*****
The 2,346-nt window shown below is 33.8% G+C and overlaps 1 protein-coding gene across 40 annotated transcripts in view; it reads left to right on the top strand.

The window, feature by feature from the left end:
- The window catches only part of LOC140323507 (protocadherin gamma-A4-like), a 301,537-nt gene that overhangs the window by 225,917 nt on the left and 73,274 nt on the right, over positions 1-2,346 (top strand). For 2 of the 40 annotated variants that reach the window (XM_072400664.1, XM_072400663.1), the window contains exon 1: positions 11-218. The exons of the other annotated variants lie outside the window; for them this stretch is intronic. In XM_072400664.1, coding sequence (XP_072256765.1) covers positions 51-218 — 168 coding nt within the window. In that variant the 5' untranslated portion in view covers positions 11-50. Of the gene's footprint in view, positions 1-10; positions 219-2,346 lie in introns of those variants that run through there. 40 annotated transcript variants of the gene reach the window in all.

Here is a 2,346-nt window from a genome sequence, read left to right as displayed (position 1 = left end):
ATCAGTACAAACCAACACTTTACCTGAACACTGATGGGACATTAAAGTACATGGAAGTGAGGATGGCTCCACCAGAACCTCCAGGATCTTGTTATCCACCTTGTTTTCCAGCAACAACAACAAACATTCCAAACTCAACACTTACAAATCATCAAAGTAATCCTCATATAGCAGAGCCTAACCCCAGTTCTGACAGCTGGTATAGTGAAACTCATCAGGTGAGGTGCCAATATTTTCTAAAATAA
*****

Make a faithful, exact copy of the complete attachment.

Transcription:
The 2,346-nt window shown below is 33.8% G+C and overlaps 1 protein-coding gene across 40 annotated transcripts in view; it reads left to right on the top strand.

The window, feature by feature from the left end:
- The window catches only part of LOC140323507 (protocadherin gamma-A4-like), a 301,537-nt gene that overhangs the window by 225,917 nt on the left and 73,274 nt on the right, over positions 1-2,346 (top strand). For 2 of the 40 annotated variants that reach the window (XM_072400664.1, XM_072400663.1), the window contains exon 1: positions 11-218. The exons of the other annotated variants lie outside the window; for them this stretch is intronic. In XM_072400664.1, coding sequence (XP_072256765.1) covers positions 51-218 — 168 coding nt within the window. In that variant the 5' untranslated portion in view covers positions 11-50. Of the gene's footprint in view, positions 1-10; positions 219-2,346 lie in introns of those variants that run through there. 40 annotated transcript variants of the gene reach the window in all.

Here is a 2,346-nt window from a genome sequence, read left to right as displayed (position 1 = left end):
ATCAGTACAAACCAACACTTTACCTGAACACTGATGGGACATTAAAGTACATGGAAGTGAGGATGGCTCCACCAGAACCTCCAGGATCTTGTTATCCACCTTGTTTTCCAGCAACAACAACAAACATTCCAAACTCAACACTTACAAATCATCAAAGTAATCCTCATATAGCAGAGCCTAACCCCAGTTCTGACAGCTGGTATAGTGAAACTCATCAGGTGAGGTGCCAATATTTTCTAAAATAA